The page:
I'm not clear on the real Roman Catholic doctrine of supererogation (if, in fact, there even is one). The saints can't have merits apart from Christ's redemption. Thus, if the merits of St. Martin of Tours can help me get to heaven, it's really the work of Christ. Without Christ's redemption, St. Martin would be stuck in hades and I'd be out of luck.

I think there must be a division between the actual belief of saints having merits and the abuses of the Papacy (if there were any in this regard). Notice I'm a bit doubtful because I've been brought up on post-Reformation propaganda. So, perhaps someone can offer some enligtenment on this subject. And, as I am a bookworm, I'm always up for good literary suggestions. I need to read more about the Reformation period from disinterested parties. Thanks.

8:49 PM  
Blogger Benjamin Andersen said...

Thanks for posting this, Ben! I've known that this Time article existed; I've just never gotten around to finding it.

On the whole "merits" issue: Father Turner was apparently of the impression that the Latin collects were somehow corrupted after the schism with talk of supererogation.

I don't believe that there is any evidence for this argument. The problem is that most of these collects, "merits" and all, are very much pre-schism and predate the doctrine of supererogation by centuries.

Clearly the ancient collects mean something else: "merits" in the sense of the eternal rewards bestowed upon the Saints by Christ himself.

Neale, in translating the first line of the hymn Sanctorum meritis, had "The triumphs of the Saints."

Also, a very knowledgeable priest told me something rather interesting about the Greek version of the Liturgy of Saint Peter (that is, the medieval Byzantinized version of the Roman Mass). The word merita in the collect Oramus te (in the beginning of the Mass) was rendered as praxis ("works" or "deeds").

So, whether it's "rewards" "triumphs" or "deeds," the word "merit" in the ancient collects does not mean supererogation.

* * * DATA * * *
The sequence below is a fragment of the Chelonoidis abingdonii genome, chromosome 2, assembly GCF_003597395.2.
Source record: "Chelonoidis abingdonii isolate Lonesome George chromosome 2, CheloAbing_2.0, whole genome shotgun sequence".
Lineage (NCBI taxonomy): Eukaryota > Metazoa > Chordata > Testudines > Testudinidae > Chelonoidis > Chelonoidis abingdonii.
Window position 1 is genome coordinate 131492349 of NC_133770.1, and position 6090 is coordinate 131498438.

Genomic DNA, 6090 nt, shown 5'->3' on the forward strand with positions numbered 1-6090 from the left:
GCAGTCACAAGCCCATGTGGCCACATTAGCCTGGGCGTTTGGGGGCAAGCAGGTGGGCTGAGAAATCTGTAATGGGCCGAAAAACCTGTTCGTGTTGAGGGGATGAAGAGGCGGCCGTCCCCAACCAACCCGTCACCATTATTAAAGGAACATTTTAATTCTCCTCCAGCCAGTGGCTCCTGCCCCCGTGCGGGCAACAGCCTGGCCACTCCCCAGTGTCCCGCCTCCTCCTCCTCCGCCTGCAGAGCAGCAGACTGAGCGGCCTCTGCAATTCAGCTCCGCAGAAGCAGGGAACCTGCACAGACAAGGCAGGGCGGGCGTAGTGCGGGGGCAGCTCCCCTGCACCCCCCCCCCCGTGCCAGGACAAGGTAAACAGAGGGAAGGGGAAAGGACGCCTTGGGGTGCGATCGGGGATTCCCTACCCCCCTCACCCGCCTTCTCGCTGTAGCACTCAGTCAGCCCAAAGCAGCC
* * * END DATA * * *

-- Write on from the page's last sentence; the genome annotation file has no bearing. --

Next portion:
So perhaps it's time for the WRV to leave behind the baseless practice of striking the word "merit" from the collects?

5:56 PM  
Blogger Eric John said...

Thanks for explaining that, Ben. Can either Ben or another explain the doctrine of supererogation?

9:20 PM  
Blogger Benjamin Andersen said...

Supererogation, as far as I understand it (maybe a knowledgeable RC can correct me), has to do with a treasury of merits in heaven, gained by each Saint over and above the merits which were necessary for his own salvation. These extra merits can somehow be applied to those of us who need them for our salvation here on earth.

11:10 AM  
Blogger Ben Johnson said...

Sorry for the late response, Eric John -- went down and would not allow me to add a comment or update the blog.

Subdn. Benjamin has laid out the doctrine of supererogation. In essence, the belief is that one needs a certain amount of "merit" (or perhaps a quantifiable amount of "grace"!) to enter Heaven. The Roman church believes certain saints accrued more merits than they needed (super-erogation). These lie in a deposit to which the RCC holds the key. She can then transfer these to others in order to alleviate temporal punishment for sin by means of an Indulgence...and thus began the Protestant Revolution. (I could be wrong, but this is how I understand it.)

Subdn. Benjamamin: "The problem is that most of these collects, 'merits' and all, are very much pre-schism and predate the doctrine of supererogation by centuries. Clearly the ancient collects mean something else."

I just had this discussion a week or so ago. You are absolutely correct about this: the term "merit" predates the heresy and needs to be re-examined (and perhaps reclaimed?) as part of the Western Orthodox heritage. Another uphill battle for the WRV? :)

3:55 AM